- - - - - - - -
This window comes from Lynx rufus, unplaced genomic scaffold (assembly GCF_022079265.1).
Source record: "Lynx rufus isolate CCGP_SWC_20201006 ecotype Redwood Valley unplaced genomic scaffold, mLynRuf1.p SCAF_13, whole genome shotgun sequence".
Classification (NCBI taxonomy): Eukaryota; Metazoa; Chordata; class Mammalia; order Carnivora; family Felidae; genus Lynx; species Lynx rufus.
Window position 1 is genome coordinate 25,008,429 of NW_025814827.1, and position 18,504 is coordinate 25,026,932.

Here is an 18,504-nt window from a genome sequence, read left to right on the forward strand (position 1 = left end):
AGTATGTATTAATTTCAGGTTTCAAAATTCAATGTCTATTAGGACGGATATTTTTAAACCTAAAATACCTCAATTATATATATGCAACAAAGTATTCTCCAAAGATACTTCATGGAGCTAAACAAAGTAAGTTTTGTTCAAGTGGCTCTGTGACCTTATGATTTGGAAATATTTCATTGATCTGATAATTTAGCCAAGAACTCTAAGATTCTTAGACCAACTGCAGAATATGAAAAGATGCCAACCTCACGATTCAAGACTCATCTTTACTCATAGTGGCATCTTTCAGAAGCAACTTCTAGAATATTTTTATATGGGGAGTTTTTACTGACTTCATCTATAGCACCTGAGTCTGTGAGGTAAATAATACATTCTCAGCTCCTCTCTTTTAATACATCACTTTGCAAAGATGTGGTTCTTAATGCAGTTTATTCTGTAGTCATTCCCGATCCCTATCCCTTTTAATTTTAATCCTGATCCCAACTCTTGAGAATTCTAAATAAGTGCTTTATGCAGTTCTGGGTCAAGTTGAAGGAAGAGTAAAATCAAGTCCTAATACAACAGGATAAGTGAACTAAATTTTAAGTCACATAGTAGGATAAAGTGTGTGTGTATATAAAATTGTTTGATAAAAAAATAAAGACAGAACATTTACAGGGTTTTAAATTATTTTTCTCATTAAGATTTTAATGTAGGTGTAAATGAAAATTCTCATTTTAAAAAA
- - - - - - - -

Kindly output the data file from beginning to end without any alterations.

This window comes from Lynx rufus, unplaced genomic scaffold (assembly GCF_022079265.1).
Source record: "Lynx rufus isolate CCGP_SWC_20201006 ecotype Redwood Valley unplaced genomic scaffold, mLynRuf1.p SCAF_13, whole genome shotgun sequence".
Classification (NCBI taxonomy): Eukaryota; Metazoa; Chordata; class Mammalia; order Carnivora; family Felidae; genus Lynx; species Lynx rufus.
Window position 1 is genome coordinate 25,008,429 of NW_025814827.1, and position 18,504 is coordinate 25,026,932.

Here is an 18,504-nt window from a genome sequence, read left to right on the forward strand (position 1 = left end):
AGTATGTATTAATTTCAGGTTTCAAAATTCAATGTCTATTAGGACGGATATTTTTAAACCTAAAATACCTCAATTATATATATGCAACAAAGTATTCTCCAAAGATACTTCATGGAGCTAAACAAAGTAAGTTTTGTTCAAGTGGCTCTGTGACCTTATGATTTGGAAATATTTCATTGATCTGATAATTTAGCCAAGAACTCTAAGATTCTTAGACCAACTGCAGAATATGAAAAGATGCCAACCTCACGATTCAAGACTCATCTTTACTCATAGTGGCATCTTTCAGAAGCAACTTCTAGAATATTTTTATATGGGGAGTTTTTACTGACTTCATCTATAGCACCTGAGTCTGTGAGGTAAATAATACATTCTCAGCTCCTCTCTTTTAATACATCACTTTGCAAAGATGTGGTTCTTAATGCAGTTTATTCTGTAGTCATTCCCGATCCCTATCCCTTTTAATTTTAATCCTGATCCCAACTCTTGAGAATTCTAAATAAGTGCTTTATGCAGTTCTGGGTCAAGTTGAAGGAAGAGTAAAATCAAGTCCTAATACAACAGGATAAGTGAACTAAATTTTAAGTCACATAGTAGGATAAAGTGTGTGTGTATATAAAATTGTTTGATAAAAAAATAAAGACAGAACATTTACAGGGTTTTAAATTATTTTTCTCATTAAGATTTTAATGTAGGTGTAAATGAAAATTCTCATTTTAAAAAA